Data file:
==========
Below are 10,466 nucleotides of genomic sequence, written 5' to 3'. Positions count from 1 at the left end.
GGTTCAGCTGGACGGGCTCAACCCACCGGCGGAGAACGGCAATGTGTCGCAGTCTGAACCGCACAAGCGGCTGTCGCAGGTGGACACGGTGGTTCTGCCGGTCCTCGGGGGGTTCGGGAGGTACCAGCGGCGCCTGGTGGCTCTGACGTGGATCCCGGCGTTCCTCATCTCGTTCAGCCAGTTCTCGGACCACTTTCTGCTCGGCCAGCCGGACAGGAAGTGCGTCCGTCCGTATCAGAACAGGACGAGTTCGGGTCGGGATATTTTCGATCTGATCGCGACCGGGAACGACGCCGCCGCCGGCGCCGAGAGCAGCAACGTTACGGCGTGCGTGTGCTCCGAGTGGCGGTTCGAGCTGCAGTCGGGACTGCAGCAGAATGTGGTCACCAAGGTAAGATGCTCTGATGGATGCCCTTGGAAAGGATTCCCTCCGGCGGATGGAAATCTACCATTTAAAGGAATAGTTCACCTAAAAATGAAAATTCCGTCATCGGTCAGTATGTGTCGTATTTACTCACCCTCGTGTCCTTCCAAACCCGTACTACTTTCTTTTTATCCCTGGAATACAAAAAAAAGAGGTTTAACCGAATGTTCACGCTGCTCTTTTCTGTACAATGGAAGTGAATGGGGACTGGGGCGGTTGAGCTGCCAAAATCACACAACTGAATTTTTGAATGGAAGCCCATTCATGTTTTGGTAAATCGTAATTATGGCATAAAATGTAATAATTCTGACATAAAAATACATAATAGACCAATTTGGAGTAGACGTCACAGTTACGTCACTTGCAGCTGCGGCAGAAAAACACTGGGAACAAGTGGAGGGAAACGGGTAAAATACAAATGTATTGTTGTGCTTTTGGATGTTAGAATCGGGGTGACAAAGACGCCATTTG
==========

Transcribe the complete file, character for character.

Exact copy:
Below are 10,466 nucleotides of genomic sequence, written 5' to 3'. Positions count from 1 at the left end.
GGTTCAGCTGGACGGGCTCAACCCACCGGCGGAGAACGGCAATGTGTCGCAGTCTGAACCGCACAAGCGGCTGTCGCAGGTGGACACGGTGGTTCTGCCGGTCCTCGGGGGGTTCGGGAGGTACCAGCGGCGCCTGGTGGCTCTGACGTGGATCCCGGCGTTCCTCATCTCGTTCAGCCAGTTCTCGGACCACTTTCTGCTCGGCCAGCCGGACAGGAAGTGCGTCCGTCCGTATCAGAACAGGACGAGTTCGGGTCGGGATATTTTCGATCTGATCGCGACCGGGAACGACGCCGCCGCCGGCGCCGAGAGCAGCAACGTTACGGCGTGCGTGTGCTCCGAGTGGCGGTTCGAGCTGCAGTCGGGACTGCAGCAGAATGTGGTCACCAAGGTAAGATGCTCTGATGGATGCCCTTGGAAAGGATTCCCTCCGGCGGATGGAAATCTACCATTTAAAGGAATAGTTCACCTAAAAATGAAAATTCCGTCATCGGTCAGTATGTGTCGTATTTACTCACCCTCGTGTCCTTCCAAACCCGTACTACTTTCTTTTTATCCCTGGAATACAAAAAAAAGAGGTTTAACCGAATGTTCACGCTGCTCTTTTCTGTACAATGGAAGTGAATGGGGACTGGGGCGGTTGAGCTGCCAAAATCACACAACTGAATTTTTGAATGGAAGCCCATTCATGTTTTGGTAAATCGTAATTATGGCATAAAATGTAATAATTCTGACATAAAAATACATAATAGACCAATTTGGAGTAGACGTCACAGTTACGTCACTTGCAGCTGCGGCAGAAAAACACTGGGAACAAGTGGAGGGAAACGGGTAAAATACAAATGTATTGTTGTGCTTTTGGATGTTAGAATCGGGGTGACAAAGACGCCATTTG